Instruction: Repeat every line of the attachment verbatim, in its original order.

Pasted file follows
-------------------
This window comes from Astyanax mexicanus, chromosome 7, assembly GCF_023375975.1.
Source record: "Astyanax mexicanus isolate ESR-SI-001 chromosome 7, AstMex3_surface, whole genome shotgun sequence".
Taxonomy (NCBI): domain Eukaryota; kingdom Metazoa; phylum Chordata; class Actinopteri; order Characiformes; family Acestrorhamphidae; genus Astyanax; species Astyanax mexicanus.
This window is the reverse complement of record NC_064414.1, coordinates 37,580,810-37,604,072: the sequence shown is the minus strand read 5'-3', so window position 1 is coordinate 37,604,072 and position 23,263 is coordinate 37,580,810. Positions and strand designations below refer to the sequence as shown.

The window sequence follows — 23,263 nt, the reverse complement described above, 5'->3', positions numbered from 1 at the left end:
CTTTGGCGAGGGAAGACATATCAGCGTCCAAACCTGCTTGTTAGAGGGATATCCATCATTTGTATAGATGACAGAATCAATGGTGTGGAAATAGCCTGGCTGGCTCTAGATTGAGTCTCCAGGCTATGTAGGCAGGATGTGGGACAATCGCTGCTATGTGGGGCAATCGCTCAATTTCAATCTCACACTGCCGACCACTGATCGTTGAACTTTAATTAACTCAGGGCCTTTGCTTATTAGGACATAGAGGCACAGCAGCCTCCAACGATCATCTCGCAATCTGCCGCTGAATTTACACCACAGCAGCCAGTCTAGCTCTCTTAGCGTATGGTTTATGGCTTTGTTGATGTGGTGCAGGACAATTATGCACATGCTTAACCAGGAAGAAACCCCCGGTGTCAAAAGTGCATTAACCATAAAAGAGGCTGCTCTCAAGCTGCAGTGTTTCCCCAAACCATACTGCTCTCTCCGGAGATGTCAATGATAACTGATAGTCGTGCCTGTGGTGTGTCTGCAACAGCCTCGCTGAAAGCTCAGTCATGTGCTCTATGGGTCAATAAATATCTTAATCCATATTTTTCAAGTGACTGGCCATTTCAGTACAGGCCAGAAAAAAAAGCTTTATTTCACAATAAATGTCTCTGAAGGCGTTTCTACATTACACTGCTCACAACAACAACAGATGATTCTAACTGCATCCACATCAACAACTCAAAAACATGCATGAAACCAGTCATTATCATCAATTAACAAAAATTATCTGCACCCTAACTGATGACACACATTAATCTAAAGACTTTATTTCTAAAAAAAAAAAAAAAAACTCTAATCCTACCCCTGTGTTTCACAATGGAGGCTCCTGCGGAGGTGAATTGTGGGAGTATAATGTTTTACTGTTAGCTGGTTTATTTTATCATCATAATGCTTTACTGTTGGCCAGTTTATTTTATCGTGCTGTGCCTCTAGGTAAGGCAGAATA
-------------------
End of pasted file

This window comes from Astyanax mexicanus, chromosome 7, assembly GCF_023375975.1.
Source record: "Astyanax mexicanus isolate ESR-SI-001 chromosome 7, AstMex3_surface, whole genome shotgun sequence".
Taxonomy (NCBI): domain Eukaryota; kingdom Metazoa; phylum Chordata; class Actinopteri; order Characiformes; family Acestrorhamphidae; genus Astyanax; species Astyanax mexicanus.
This window is the reverse complement of record NC_064414.1, coordinates 37,580,810-37,604,072: the sequence shown is the minus strand read 5'-3', so window position 1 is coordinate 37,604,072 and position 23,263 is coordinate 37,580,810. Positions and strand designations below refer to the sequence as shown.

The window sequence follows — 23,263 nt, the reverse complement described above, 5'->3', positions numbered from 1 at the left end:
CTTTGGCGAGGGAAGACATATCAGCGTCCAAACCTGCTTGTTAGAGGGATATCCATCATTTGTATAGATGACAGAATCAATGGTGTGGAAATAGCCTGGCTGGCTCTAGATTGAGTCTCCAGGCTATGTAGGCAGGATGTGGGACAATCGCTGCTATGTGGGGCAATCGCTCAATTTCAATCTCACACTGCCGACCACTGATCGTTGAACTTTAATTAACTCAGGGCCTTTGCTTATTAGGACATAGAGGCACAGCAGCCTCCAACGATCATCTCGCAATCTGCCGCTGAATTTACACCACAGCAGCCAGTCTAGCTCTCTTAGCGTATGGTTTATGGCTTTGTTGATGTGGTGCAGGACAATTATGCACATGCTTAACCAGGAAGAAACCCCCGGTGTCAAAAGTGCATTAACCATAAAAGAGGCTGCTCTCAAGCTGCAGTGTTTCCCCAAACCATACTGCTCTCTCCGGAGATGTCAATGATAACTGATAGTCGTGCCTGTGGTGTGTCTGCAACAGCCTCGCTGAAAGCTCAGTCATGTGCTCTATGGGTCAATAAATATCTTAATCCATATTTTTCAAGTGACTGGCCATTTCAGTACAGGCCAGAAAAAAAAGCTTTATTTCACAATAAATGTCTCTGAAGGCGTTTCTACATTACACTGCTCACAACAACAACAGATGATTCTAACTGCATCCACATCAACAACTCAAAAACATGCATGAAACCAGTCATTATCATCAATTAACAAAAATTATCTGCACCCTAACTGATGACACACATTAATCTAAAGACTTTATTTCTAAAAAAAAAAAAAAAAACTCTAATCCTACCCCTGTGTTTCACAATGGAGGCTCCTGCGGAGGTGAATTGTGGGAGTATAATGTTTTACTGTTAGCTGGTTTATTTTATCATCATAATGCTTTACTGTTGGCCAGTTTATTTTATCGTGCTGTGCCTCTAGGTAAGGCAGAATA